Since the beginning of my class at Brown (only yesterday), I have already learned an incredible amount about leadership, the status of women in the US and across the world, the people in my class, and myself. Everything has been so interesting so far; today I was both inspired and shocked by the different things I learned.
Class began with an energizer, and after that we quickly went into our lesson, which continued what we learned last night about different styles of leadership. After some discussion and recap of yesterday, we split into groups of five and each thought of someone who we knew personally who we thought of as a leader. I see lots of people in my life as leaders, with many of my family members at the top of that list. However, after some thought, I decided to tell the class about my bike coach. He is not what most people would think of as a "typical" leader - he is not very assertive, and in fact seems quiet and shy at first. However, he has qualities such as passion, knowledge, modesty, and leading by example that inspire people on the team to get out and ride, and push themselves to improve. Once you get to know him, he's also very personable and an all-around cool guy, which makes people admire him even more. At the end of this activity, Kisa asked us all if we thought the person we chose to talk about knows how we feel about them. Most of us realized that our person probably did not, and this made me feel that I should be a more openly gracious about what I appreciate in my life.
Later on in the morning, Kisa asked us to fill out a sheet of paper that asked us to list qualities and skills that we thought we were good at personally. I felt somewhat conceited filling this out, and talking to some of the other girls later I found out that they felt this way too. We all shared why we felt like this, and realized that we often don't feel that we deserve the compliments we get, and are usually really hard on ourselves in terms of working to be good at things. It's amazing how much I've learned about myself and so far in this class; I've started getting more in touch with my strengths and weaknesses. I've also been happy and amazed at how much I can relate to the other people taking my class.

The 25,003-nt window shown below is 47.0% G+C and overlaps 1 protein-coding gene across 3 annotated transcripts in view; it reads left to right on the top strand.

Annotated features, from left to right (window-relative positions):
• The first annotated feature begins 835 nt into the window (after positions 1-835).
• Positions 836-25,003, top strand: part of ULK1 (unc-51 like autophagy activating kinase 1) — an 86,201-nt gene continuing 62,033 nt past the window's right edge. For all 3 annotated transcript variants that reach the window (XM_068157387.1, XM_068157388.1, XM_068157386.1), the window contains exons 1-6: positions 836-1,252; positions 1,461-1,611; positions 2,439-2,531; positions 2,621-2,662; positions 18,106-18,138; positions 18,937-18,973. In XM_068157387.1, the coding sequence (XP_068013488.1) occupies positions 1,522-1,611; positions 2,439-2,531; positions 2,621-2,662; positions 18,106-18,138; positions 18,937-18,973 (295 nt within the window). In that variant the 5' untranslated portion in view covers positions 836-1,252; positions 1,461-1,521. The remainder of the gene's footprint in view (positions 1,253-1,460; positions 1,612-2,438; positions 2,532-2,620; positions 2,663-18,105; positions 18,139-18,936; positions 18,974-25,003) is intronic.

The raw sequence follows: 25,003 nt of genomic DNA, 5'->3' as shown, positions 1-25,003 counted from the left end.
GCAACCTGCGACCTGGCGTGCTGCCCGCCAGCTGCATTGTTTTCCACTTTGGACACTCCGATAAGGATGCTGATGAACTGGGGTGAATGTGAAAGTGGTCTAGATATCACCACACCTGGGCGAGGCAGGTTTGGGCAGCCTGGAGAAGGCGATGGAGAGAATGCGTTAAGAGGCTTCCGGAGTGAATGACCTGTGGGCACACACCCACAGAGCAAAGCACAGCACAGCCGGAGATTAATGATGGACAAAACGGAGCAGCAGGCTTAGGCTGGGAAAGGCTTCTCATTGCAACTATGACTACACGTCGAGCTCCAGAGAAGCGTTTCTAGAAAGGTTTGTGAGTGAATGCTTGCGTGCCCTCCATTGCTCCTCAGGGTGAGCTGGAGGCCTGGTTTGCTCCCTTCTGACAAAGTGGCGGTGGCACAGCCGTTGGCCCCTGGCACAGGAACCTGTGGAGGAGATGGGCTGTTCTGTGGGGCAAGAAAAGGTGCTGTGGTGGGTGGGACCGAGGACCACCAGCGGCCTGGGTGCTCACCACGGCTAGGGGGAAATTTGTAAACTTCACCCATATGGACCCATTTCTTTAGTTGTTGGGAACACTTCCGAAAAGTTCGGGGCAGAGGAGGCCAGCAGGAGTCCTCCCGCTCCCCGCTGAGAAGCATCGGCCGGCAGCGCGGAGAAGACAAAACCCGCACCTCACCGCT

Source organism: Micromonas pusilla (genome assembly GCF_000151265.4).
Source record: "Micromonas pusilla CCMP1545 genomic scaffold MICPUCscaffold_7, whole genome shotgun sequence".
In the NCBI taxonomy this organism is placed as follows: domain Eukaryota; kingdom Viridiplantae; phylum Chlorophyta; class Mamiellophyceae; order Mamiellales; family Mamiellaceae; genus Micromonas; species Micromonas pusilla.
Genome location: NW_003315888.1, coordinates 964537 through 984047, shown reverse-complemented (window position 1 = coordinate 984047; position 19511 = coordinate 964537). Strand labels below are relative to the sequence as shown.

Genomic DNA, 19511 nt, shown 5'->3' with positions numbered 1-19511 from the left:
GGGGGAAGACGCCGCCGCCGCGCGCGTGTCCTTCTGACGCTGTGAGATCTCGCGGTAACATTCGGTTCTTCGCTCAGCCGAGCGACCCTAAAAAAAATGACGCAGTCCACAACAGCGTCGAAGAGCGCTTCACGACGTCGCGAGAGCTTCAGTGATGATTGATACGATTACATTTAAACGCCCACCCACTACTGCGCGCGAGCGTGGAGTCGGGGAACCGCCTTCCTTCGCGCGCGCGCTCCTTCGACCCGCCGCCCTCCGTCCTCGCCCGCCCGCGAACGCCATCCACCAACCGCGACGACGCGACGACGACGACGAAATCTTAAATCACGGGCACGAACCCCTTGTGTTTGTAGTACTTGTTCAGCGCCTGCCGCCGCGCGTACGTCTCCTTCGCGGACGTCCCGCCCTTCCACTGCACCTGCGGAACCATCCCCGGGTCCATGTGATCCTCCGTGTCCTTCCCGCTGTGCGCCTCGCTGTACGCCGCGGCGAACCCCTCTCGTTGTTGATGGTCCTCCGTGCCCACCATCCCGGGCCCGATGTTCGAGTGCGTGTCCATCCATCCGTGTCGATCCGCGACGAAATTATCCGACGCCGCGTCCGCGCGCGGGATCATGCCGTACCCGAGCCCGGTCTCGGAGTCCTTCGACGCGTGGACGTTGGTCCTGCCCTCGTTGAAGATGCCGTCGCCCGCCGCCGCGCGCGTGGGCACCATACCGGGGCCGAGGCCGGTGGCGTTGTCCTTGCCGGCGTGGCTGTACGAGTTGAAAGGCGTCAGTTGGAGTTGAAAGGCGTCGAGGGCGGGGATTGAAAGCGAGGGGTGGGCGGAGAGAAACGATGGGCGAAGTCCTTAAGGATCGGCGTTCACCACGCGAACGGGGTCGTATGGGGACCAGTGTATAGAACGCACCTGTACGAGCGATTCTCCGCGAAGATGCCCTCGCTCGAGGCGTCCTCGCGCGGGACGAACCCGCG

In the afternoon, we watched a life-changing movie called Miss Representation. The movie was about the portrayal of women in media, and how this portrayal influences millions and millions of people both consciously and sub-consciously. I was shocked both by how blatantly media can put women down and how subtly it can put women down. To give an example of blatancy - some radio and TV show hosts outright call female political leaders dirty names, which is degrading and creates false stereotypes around these women. I was also incensed to see that there is slightly less blatant but still obviously sexist treatment of these political leaders in the media; many articles are written, and many comments made about the clothing that the women wear, whether are not they are "attractive," if they "pull off" their outfits, etc. This causes people to focus not on what these women are saying, but how they look. This and other factors in the media cause millions of easily-influenced women to worry about their appearances much more than anything else, to the extent that they are depressed because they cannot achieve the "perfect" photoshopped body that appears on TV and in magazines everywhere. One statistic that stuck out to me in the movie is that the US is spending more money each year on products and things surrounding beauty than on education. There is something really backwards about how our country is prioritizing what it spends money on here, and I don't think a lot of people even realize it.